It's been a striking feature of Flare how many horror films are appearing, something I've noticed for the last couple of years. It may simply be (as someone told me) that it's because one of the programmers, Michael Blyth, is partial to horror. Or maybe there is something inherently queer about horror. It's something I've been thinking about, as my own comic horror is about to swing into production. In any case, I kept an eye on the spooky offerings at this year's festival. I have yet to catch up with Closet Monster, which will be out later this year. But, I sat down to watch Sisters of the Plague with much enthusiasm. And rose 73 minutes later thinking, "File under 'What the Fuck?'"
Hmmm. Where to start? Well, it's a first-time director Jorge Torres-Torres, who also co-wrote. It stars Josephine Decker, herself an acclaimed director, though I have not seen her films so had no predisposition toward or against the film. It's just an ungodly mess. No scares. No atmosphere, though it's set in New Orleans, for cripes' sake! Decker plays a tour guide who lives with her girlfriend and her alcoholic, dying father and wants to find out once and for all how her mother died, all those years ago. Beset by nightmarish visions (wisps of black smoke and crap bubbly screen effects), she consults a psychic. Her relationship with her girlfriend unravels, blah, blah. I could have cried with boredom. The last 15 minutes made no sense and I overheard other audience members commenting on the sound design. Yes, it's that bad.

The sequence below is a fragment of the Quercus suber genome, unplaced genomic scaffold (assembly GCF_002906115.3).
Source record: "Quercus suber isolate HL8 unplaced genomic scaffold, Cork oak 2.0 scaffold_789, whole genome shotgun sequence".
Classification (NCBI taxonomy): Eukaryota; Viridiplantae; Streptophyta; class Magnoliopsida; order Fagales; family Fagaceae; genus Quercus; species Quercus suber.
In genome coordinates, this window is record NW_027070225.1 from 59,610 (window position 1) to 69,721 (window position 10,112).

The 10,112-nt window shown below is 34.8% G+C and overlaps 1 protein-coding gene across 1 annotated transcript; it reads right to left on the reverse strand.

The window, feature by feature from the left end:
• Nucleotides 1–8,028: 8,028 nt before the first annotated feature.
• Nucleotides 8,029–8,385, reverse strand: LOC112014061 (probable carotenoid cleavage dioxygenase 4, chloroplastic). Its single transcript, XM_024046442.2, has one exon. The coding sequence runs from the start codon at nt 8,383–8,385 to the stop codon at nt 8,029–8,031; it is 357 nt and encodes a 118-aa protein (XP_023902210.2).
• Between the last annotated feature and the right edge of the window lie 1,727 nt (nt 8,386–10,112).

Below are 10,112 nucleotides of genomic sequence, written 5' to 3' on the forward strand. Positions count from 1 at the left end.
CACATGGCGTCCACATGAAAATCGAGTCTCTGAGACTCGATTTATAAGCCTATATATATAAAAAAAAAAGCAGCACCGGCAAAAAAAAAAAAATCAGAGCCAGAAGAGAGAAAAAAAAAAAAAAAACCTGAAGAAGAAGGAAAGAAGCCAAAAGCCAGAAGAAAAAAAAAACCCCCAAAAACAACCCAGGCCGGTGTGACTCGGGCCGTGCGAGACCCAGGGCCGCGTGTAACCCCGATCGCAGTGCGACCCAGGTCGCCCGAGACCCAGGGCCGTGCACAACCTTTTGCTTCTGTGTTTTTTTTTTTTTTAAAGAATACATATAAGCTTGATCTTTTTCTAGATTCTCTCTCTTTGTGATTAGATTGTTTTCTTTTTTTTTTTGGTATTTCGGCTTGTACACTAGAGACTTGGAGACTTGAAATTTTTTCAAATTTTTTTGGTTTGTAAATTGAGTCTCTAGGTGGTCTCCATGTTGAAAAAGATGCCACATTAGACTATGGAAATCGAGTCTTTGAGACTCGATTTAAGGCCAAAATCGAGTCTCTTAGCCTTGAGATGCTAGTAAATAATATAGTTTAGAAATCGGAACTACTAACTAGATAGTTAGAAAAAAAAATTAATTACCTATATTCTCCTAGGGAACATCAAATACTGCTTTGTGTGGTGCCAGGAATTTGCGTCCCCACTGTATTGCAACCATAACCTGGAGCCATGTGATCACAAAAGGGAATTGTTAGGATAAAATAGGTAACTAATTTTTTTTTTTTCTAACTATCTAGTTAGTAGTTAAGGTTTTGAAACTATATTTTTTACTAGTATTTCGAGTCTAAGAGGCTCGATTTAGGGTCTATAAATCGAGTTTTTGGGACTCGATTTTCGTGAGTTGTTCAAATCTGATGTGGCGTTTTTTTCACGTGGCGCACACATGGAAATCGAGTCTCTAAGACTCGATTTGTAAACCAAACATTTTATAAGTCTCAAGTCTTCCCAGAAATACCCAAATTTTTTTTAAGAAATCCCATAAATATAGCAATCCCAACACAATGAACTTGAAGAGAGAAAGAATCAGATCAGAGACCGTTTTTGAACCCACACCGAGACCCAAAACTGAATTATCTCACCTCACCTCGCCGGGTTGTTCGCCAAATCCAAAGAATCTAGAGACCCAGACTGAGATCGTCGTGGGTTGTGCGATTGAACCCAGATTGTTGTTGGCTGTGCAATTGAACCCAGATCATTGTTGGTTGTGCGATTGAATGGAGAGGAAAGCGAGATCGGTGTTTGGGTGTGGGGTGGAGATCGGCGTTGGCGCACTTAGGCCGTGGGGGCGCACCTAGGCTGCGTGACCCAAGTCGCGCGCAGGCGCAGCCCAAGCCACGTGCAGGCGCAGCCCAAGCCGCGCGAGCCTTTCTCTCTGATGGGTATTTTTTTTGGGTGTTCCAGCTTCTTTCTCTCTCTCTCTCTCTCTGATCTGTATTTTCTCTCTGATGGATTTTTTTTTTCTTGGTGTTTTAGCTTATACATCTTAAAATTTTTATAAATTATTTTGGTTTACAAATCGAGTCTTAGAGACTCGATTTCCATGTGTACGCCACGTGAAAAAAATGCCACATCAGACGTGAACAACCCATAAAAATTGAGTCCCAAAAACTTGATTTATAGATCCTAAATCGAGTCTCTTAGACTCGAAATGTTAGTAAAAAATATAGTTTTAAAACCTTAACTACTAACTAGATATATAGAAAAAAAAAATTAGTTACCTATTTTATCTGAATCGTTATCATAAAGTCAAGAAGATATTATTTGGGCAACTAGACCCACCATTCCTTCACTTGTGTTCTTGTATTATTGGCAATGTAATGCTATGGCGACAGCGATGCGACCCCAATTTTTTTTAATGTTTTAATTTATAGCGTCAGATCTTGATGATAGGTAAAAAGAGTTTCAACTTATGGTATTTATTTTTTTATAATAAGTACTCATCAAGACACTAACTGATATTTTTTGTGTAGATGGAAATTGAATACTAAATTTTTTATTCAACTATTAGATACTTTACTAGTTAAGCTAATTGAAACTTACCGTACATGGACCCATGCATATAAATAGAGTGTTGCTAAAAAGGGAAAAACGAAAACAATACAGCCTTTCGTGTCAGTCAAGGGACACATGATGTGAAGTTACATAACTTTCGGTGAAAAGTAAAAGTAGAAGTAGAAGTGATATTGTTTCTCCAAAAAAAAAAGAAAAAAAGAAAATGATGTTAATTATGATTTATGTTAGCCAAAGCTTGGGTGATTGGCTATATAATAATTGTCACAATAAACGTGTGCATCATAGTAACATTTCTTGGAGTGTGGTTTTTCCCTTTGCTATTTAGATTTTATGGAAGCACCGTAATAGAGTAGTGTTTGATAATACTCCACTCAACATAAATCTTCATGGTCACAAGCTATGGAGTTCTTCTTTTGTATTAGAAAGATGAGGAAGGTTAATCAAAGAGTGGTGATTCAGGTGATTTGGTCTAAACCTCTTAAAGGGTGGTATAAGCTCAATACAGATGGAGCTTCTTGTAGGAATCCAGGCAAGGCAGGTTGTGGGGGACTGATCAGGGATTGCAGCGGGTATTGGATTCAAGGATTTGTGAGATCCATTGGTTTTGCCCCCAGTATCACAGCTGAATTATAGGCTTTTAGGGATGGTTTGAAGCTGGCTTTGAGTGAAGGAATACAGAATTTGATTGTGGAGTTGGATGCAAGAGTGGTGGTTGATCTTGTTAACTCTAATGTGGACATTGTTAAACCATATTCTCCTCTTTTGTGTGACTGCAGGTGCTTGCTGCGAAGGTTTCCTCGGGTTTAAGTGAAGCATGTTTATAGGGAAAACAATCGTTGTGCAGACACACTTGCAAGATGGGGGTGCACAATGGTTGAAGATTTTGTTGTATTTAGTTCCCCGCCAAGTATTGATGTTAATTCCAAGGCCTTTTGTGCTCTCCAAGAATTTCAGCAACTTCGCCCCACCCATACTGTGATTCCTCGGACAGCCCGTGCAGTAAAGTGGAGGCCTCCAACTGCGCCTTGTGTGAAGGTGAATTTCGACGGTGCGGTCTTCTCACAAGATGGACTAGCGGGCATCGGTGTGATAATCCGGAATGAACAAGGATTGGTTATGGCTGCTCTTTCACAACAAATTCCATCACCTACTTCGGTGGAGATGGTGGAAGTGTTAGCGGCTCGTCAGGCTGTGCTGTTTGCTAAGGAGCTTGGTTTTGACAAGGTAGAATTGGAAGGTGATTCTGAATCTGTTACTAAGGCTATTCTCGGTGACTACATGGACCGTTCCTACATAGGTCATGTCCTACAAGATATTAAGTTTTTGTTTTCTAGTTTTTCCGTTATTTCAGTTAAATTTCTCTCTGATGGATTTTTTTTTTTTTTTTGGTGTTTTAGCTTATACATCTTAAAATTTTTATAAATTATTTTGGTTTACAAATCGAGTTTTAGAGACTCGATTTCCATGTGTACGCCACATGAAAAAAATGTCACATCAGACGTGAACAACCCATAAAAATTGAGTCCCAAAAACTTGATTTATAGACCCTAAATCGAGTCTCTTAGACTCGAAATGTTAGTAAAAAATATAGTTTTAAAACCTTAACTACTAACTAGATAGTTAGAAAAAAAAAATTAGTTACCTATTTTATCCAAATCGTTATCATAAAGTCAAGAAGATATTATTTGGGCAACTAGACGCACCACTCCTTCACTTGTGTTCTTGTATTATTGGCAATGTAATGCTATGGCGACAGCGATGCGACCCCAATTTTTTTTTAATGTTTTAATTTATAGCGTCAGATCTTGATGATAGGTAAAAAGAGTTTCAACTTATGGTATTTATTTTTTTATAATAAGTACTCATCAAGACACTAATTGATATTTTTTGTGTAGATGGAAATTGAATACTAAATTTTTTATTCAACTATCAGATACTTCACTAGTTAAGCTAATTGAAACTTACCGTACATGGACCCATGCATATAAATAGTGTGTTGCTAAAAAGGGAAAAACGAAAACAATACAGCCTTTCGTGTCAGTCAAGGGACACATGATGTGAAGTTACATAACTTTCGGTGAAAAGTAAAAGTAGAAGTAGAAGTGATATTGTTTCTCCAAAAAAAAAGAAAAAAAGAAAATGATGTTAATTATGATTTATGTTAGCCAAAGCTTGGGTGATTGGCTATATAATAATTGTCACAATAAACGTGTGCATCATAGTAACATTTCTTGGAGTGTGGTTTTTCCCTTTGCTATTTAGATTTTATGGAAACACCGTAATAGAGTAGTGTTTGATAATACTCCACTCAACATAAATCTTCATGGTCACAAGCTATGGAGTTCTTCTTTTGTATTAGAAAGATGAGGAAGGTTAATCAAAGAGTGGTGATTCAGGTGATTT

Much more entertaining is Sauna the Dead, a well executed concept short of zombies invading a gay male sauna. The rather obnoxious lead, Jacob, tries to evade them, eventually teaming up with another client he initially shunned. And there is a heartwarming ending, utterly not in keeping with the previous 18 minutes of towel-clad zombies lurching around the cubicles tearing into flesh, which I found hilarious.
Not at all horror-oriented, but rather downbeat is the much heralded Tangerine, which I finally saw and had mixed feelings about. Cleverly shot, brilliantly acted, but rather short on sexual politics. Two transgendered sex workers, Alexandra and Sin-Dee, roam the streets of L.A. in search of the woman Sin-Dee's boyfriend Chester is meant to be seeing behind her back. There are many, many laugh-out-loud moments, usually from the mouths of Alexandra (Mya Taylor) or Sin-Dee (Kitana Kiki Rodriguez) and a bit of a less interesting plot involving an Armenian cab driver whose mother-in-law has come to stay. But, my main misgivings were about the film's treatment of the so-called love rival, Dinah (Mickey O'Hagan), a white cis-gendered sex worker who spends much of the film being abused by either Sin-Dee or Chester.
Is it funny to see women beating up other women? Is it hilarious to see them cutting each other down, seeking male approval? Do we just watch and let it go because well, that's how shit is? Where is the revenge film in which the sex workers gang up on the pimp and fuck him up? I'd definitely watch that one. This film isn't it, though it does pay careful attention to the lives of the two protagonists, which is something.